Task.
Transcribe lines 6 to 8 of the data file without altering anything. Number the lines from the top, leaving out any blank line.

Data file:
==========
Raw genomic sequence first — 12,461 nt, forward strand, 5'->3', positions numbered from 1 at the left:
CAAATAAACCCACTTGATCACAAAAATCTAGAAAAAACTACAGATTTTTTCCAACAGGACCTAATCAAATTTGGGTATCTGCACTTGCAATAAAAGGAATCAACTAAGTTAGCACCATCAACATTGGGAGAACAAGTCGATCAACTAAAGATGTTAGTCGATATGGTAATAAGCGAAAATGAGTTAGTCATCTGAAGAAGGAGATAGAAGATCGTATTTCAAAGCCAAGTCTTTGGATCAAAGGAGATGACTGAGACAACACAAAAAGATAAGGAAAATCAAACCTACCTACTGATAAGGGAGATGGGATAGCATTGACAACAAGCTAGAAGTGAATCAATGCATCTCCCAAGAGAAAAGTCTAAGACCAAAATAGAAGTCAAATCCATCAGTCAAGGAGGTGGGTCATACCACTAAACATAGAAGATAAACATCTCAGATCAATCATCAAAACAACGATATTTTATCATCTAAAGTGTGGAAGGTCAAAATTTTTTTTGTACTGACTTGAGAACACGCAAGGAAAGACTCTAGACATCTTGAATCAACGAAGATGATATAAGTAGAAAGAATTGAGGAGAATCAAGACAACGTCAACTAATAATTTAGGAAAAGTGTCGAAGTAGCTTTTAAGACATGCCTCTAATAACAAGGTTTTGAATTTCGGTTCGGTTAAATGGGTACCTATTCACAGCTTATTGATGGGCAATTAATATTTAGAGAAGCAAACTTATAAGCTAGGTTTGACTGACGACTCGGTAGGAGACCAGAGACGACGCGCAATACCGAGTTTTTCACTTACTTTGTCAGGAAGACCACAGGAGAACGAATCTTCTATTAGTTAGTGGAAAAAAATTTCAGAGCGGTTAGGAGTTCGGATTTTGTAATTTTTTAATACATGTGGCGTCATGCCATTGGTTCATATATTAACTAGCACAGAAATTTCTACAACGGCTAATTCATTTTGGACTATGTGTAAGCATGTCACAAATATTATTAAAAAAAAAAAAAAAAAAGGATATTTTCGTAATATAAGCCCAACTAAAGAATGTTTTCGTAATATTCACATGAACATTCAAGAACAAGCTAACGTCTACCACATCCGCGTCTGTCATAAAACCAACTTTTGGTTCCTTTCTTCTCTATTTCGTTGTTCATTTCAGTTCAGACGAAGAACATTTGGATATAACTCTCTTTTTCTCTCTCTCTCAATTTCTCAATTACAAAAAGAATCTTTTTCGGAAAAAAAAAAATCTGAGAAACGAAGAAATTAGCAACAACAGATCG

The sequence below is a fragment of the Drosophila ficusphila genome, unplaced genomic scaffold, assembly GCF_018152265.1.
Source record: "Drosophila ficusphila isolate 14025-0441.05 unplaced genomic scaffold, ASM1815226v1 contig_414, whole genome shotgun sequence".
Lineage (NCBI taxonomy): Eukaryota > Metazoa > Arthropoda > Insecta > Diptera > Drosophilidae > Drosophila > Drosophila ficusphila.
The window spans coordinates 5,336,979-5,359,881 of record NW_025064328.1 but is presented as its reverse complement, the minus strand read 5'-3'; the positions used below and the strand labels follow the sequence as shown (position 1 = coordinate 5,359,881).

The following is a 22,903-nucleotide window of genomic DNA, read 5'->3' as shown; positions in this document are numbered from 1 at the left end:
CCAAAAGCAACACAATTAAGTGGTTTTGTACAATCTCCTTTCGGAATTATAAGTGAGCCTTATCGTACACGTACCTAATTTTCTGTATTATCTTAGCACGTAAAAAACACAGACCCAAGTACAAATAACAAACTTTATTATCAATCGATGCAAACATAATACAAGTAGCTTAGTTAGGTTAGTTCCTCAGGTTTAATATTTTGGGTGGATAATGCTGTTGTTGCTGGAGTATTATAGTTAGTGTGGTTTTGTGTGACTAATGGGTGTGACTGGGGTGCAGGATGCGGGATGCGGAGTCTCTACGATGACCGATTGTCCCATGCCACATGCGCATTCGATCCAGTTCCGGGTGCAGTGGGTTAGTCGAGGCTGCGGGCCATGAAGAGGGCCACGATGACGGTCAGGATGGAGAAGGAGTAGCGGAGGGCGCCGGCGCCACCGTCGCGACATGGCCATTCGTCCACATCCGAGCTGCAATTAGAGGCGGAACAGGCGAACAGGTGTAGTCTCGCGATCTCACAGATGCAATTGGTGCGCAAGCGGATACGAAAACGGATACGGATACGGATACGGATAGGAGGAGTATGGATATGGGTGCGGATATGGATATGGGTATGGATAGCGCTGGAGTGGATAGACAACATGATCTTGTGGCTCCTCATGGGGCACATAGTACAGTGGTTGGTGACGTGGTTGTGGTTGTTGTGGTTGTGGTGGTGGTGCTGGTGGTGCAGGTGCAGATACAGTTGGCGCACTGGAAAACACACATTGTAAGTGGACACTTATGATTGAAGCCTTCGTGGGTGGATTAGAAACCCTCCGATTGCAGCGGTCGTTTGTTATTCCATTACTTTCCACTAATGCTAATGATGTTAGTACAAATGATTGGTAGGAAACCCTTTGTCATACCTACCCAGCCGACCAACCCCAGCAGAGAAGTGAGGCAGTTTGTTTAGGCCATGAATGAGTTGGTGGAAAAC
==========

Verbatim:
The window spans coordinates 5,336,979-5,359,881 of record NW_025064328.1 but is presented as its reverse complement, the minus strand read 5'-3'; the positions used below and the strand labels follow the sequence as shown (position 1 = coordinate 5,359,881).

The following is a 22,903-nucleotide window of genomic DNA, read 5'->3' as shown; positions in this document are numbered from 1 at the left end:
CCAAAAGCAACACAATTAAGTGGTTTTGTACAATCTCCTTTCGGAATTATAAGTGAGCCTTATCGTACACGTACCTAATTTTCTGTATTATCTTAGCACGTAAAAAACACAGACCCAAGTACAAATAACAAACTTTATTATCAATCGATGCAAACATAATACAAGTAGCTTAGTTAGGTTAGTTCCTCAGGTTTAATATTTTGGGTGGATAATGCTGTTGTTGCTGGAGTATTATAGTTAGTGTGGTTTTGTGTGACTAATGGGTGTGACTGGGGTGCAGGATGCGGGATGCGGAGTCTCTACGATGACCGATTGTCCCATGCCACATGCGCATTCGATCCAGTTCCGGGTGCAGTGGGTTAGTCGAGGCTGCGGGCCATGAAGAGGGCCACGATGACGGTCAGGATGGAGAAGGAGTAGCGGAGGGCGCCGGCGCCACCGTCGCGACATGGCCATTCGTCCACATCCGAGCTGCAATTAGAGGCGGAACAGGCGAACAGGTGTAGTCTCGCGATCTCACAGATGCAATTGGTGCGCAAGCGGATACGAAAACGGATACGGATACGGATACGGATAGGAGGAGTATGGATATGGGTGCGGATATGGATATGGGTATGGATAGCGCTGGAGTGGATAGACAACATGATCTTGTGGCTCCTCATGGGGCACATAGTACAGTGGTTGGTGACGTGGTTGTGGTTGTTGTGGTTGTGGTGGTGGTGCTGGTGGTGCAGGTGCAGATACAGTTGGCGCACTGGAAAACACACATTGTAAGTGGACACTTATGATTGAAGCCTTCGTGGGTGGATTAGAAACCCTCCGATTGCAGCGGTCGTTTGTTATTCCATTACTTTCCACTAATGCTAATGATGTTAGTACAAATGATTGGTAGGAAACCCTTTGTCATACCTACCCAGCCGACCAACCCCAGCAGAGAAGTGAGGCAGTTTGTTTAGGCCATGAATGAGTTGGTGGAAAAC